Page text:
A Double Dip Recession?

This morning, the Labor Department reported payrolls rose by 117,000 workers in July after a 46,000 increase in June. The jobless rate also dropped from 9.2 percent to 9.1 percent — but that’s because more Americans left the labor force. Some 193,000 people left the labor force last month while the number of unemployed dropped by 156,000. (As a reference point, payrolls need to increase about 125,000 a month to keep the jobless rate steady and about 200,000 a month in order to bring the unemployment rate down a percentage point over a year.) And the so-called underemployment rate — which includes part-time workers who’d prefer a full-time position and people who want work but have given up looking — decreased to 16.1 percent from 16.2 percent. But here’s the most eye-catching data point of all: The share of the eligible population holding a job declined to 58.1 percent, the lowest since July 1983.

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A Double Dip Recession?

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The Conservative Crack-Up, 2017 Edition

Podcast: Conservatism in shackles while O.J. goes free?

On the second of this week’s podcasts, I ask Abe Greenwald and Noah Rothman whether the health-care debacle this week is simply a reflection of the same pressures on the conservative coalition Donald Trump saw and conquered by running for president last year—and what it will mean for him and them that he has provided no rallying point for Republican politicians. And then we discuss OJ Simpson. Give a listen.

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Macron’s Terrorism Idiocy

Hyperbole yields cynicism, not the other way around.

Newly-elected French President Emmanuel Macron surprised almost everyone when he invited President Donald Trump to celebrate Bastille Day with him in Paris, especially after the two leaders’ awkward first meeting in Brussels in May. After all, between now and then, Trump withdrew the United States from the Paris Climate Change Agreement, and Macron has become perhaps the most vocal critic of Trump among European leaders.

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Trump Quietly Gives Putin What He Wants

Quid pro quo?

Until now, the notion that Donald Trump was providing Russia and Vladimir Putin with concessions at the expense of U.S. interests was poorly supported. That all changed on Wednesday afternoon when the Washington Post revealed that Donald Trump ordered his national security advisor and CIA director to scrap a program that provided covert aid to anti-Assad rebels in Syria.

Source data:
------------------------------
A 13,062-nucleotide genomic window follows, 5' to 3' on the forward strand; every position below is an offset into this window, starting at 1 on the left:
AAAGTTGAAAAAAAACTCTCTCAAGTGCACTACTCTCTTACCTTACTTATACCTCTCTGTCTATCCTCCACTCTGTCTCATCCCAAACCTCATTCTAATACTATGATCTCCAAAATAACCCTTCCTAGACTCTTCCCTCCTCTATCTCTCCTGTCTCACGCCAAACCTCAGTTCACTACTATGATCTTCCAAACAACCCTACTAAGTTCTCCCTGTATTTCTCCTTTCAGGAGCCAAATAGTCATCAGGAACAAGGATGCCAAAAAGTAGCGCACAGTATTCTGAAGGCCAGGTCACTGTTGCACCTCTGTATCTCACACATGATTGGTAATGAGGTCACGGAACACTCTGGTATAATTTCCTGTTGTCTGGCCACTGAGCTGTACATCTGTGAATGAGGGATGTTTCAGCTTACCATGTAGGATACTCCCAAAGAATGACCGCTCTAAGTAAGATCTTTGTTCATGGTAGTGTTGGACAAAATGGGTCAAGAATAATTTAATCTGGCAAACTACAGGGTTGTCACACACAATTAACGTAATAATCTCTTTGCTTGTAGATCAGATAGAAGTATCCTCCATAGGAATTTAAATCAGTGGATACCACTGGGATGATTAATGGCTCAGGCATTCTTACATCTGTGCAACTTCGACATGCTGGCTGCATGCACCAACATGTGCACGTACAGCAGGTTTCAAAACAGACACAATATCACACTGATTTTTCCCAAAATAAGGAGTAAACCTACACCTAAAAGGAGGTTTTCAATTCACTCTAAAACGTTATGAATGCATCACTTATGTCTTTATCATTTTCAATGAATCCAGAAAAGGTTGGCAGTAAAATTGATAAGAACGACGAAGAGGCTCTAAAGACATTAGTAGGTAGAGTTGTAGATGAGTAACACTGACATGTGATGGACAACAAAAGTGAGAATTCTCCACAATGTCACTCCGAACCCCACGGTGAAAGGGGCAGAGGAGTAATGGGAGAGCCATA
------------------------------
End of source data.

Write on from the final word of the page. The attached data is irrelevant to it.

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Voters in the Age of Affect

Is it Trump's posture, or is it simpler than that?

Though it enjoys a level of political dominance unseen since the 1920s, the Republican Party’s agenda is stalled. Yet, despite their failure to repeal and replace ObamaCare, Republicans are damned like Sisyphus to keep trying. Republican office holders must now administer health care’s taxes and subsidies, and the rest of the GOP agenda cannot advance without freeing up the revenue dedicated to the administration of ObamaCare. A dysfunctional, one-party Congress led by an unpopular neophyte in the Oval Office should precipitate a backlash among voters. But that outcome is far from certain. Ubiquitous surveys and studies dedicated to uncovering the mystery that is the curious and contradictory Trump voter suggests that this may indeed be a new political epoch.

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Iran’s Newest Hostage is Different

An escalation.

On July 16, 2017, Iranian Judiciary spokesman Gholamhosein Mohseni Ejehi announced that Iran had sentenced an American to ten years in prison for alleged espionage. An Iranian judiciary website subsequently identified the American as 37-year-old, China-born Xiyue Wang, a Princeton University Ph.D. student in history.

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